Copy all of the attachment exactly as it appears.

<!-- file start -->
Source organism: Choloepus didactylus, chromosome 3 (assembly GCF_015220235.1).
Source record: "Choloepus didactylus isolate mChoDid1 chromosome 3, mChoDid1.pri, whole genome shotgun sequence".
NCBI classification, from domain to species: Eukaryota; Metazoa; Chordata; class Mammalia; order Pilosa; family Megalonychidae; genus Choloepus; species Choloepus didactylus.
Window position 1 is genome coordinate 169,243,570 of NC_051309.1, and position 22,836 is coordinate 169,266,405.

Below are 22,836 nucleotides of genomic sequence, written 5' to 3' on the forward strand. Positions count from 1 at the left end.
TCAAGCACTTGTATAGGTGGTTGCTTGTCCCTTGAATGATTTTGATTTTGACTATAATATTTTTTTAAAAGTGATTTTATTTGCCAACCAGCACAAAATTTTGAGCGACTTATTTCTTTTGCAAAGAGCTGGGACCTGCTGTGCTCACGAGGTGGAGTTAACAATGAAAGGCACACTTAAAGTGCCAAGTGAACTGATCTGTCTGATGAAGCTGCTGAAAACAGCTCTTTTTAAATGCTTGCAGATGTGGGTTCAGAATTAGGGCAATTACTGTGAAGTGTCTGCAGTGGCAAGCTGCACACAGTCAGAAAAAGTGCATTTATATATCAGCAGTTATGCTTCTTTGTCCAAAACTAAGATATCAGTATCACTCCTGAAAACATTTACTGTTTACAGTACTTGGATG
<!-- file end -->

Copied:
Source organism: Choloepus didactylus, chromosome 3 (assembly GCF_015220235.1).
Source record: "Choloepus didactylus isolate mChoDid1 chromosome 3, mChoDid1.pri, whole genome shotgun sequence".
NCBI classification, from domain to species: Eukaryota; Metazoa; Chordata; class Mammalia; order Pilosa; family Megalonychidae; genus Choloepus; species Choloepus didactylus.
Window position 1 is genome coordinate 169,243,570 of NC_051309.1, and position 22,836 is coordinate 169,266,405.

Below are 22,836 nucleotides of genomic sequence, written 5' to 3' on the forward strand. Positions count from 1 at the left end.
TCAAGCACTTGTATAGGTGGTTGCTTGTCCCTTGAATGATTTTGATTTTGACTATAATATTTTTTTAAAAGTGATTTTATTTGCCAACCAGCACAAAATTTTGAGCGACTTATTTCTTTTGCAAAGAGCTGGGACCTGCTGTGCTCACGAGGTGGAGTTAACAATGAAAGGCACACTTAAAGTGCCAAGTGAACTGATCTGTCTGATGAAGCTGCTGAAAACAGCTCTTTTTAAATGCTTGCAGATGTGGGTTCAGAATTAGGGCAATTACTGTGAAGTGTCTGCAGTGGCAAGCTGCACACAGTCAGAAAAAGTGCATTTATATATCAGCAGTTATGCTTCTTTGTCCAAAACTAAGATATCAGTATCACTCCTGAAAACATTTACTGTTTACAGTACTTGGATG